Indiana closer to ousting labour unions
Republican lawmakers in Indiana have passed legistation prohibiting labour contracts requiring works to pay union fees.
INDIANAPOLIS—Lawmakers in Indiana voted to pass legislation prohibiting labour contracts requiring workers to pay union representation fees.
Indiana will be the first state in a decade to enact a so-called “right-to-work law,” although few states with the legislation in place boast Indiana’s union clout, borne of a long manufacturing legacy.
The move is likely to encourage national right-to-work advocates who have unsuccessfully pushed the measure in other states following a Republican sweep of statehouses in 2010.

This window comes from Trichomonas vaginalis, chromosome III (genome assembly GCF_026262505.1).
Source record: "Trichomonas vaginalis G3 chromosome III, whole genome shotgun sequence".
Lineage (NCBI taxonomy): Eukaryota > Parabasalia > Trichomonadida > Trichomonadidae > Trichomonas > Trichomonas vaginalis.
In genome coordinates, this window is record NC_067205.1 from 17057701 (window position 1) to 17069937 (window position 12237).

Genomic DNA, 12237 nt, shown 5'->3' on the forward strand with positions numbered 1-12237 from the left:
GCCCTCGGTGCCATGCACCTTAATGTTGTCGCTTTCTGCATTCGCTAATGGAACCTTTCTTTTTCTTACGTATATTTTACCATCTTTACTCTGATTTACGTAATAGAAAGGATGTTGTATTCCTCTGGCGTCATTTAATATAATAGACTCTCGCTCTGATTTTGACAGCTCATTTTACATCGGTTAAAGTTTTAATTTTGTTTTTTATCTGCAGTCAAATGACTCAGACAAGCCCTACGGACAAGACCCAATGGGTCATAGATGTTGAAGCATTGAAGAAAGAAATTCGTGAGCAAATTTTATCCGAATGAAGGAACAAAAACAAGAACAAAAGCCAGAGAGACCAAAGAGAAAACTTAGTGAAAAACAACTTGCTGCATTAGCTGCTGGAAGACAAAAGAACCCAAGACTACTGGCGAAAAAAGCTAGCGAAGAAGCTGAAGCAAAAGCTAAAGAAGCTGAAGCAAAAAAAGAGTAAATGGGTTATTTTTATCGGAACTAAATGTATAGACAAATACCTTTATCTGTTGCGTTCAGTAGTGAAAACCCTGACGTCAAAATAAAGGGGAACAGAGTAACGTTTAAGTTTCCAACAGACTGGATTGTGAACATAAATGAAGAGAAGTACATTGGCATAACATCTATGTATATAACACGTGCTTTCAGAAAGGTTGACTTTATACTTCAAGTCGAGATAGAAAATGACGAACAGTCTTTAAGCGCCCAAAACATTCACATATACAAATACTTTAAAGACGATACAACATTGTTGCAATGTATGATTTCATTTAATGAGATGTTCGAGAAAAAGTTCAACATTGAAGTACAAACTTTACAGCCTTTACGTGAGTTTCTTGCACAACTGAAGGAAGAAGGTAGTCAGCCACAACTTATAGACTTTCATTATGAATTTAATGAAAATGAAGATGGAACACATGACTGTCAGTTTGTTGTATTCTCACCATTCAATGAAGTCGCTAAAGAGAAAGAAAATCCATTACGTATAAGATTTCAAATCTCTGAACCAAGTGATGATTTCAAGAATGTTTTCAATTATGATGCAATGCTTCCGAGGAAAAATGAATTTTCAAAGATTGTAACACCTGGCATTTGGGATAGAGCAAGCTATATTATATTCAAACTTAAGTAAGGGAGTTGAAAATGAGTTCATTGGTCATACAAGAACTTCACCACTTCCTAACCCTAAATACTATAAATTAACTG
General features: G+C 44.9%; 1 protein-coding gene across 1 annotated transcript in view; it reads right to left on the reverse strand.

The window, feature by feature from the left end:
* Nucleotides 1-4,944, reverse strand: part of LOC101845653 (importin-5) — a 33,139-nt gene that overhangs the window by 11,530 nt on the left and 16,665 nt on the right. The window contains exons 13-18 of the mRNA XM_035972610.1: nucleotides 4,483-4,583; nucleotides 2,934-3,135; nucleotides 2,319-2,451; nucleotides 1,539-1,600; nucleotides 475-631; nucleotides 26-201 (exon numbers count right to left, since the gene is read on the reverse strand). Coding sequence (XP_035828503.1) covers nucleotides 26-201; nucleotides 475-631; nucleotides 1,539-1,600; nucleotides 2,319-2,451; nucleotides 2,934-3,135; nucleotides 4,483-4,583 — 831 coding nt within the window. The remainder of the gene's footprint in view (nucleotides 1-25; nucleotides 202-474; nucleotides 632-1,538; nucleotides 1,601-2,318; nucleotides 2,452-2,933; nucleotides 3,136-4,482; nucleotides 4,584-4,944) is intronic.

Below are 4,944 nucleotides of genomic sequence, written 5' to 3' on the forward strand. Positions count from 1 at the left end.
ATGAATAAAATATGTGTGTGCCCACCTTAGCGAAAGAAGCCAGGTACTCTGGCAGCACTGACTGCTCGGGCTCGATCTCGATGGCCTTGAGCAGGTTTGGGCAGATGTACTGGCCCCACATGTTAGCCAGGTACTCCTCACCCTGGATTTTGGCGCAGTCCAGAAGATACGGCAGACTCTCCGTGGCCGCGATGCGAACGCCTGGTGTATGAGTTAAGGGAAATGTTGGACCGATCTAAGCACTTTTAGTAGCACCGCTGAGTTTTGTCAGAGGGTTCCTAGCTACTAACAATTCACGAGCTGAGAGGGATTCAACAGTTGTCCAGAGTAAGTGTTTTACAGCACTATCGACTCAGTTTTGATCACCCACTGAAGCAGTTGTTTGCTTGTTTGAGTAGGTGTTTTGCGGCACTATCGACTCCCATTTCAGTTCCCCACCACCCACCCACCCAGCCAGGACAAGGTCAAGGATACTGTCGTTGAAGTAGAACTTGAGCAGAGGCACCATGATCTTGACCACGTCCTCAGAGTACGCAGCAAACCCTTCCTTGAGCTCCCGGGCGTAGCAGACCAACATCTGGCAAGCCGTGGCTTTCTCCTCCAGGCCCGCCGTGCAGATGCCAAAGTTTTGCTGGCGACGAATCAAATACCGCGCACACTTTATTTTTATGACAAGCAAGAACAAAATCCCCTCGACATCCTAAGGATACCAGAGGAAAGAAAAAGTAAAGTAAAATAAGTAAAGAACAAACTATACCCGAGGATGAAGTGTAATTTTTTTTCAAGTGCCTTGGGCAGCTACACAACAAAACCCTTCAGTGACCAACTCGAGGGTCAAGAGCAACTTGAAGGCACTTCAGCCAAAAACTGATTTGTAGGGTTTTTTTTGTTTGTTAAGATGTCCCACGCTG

Republicans have pushed for other anti-union laws in several industrial states where many of the country’s manufacturing jobs reside, but have faced backlash from Democrats and union supporters.
Wisconsin’s Republican-dominated assembly passed a similar law backed by Gov. Scott Walker in March, stripping nearly all collective bargaining rights from public-sector unions.
Walker is now preparing for a recall election after opponents turned in a million signatures aimed at forcing a vote and ousting him from office. In November, Ohio voters repealed a law limiting collective bargaining rights that was championed by Gov. John Kasich and fellow Republican lawmakers.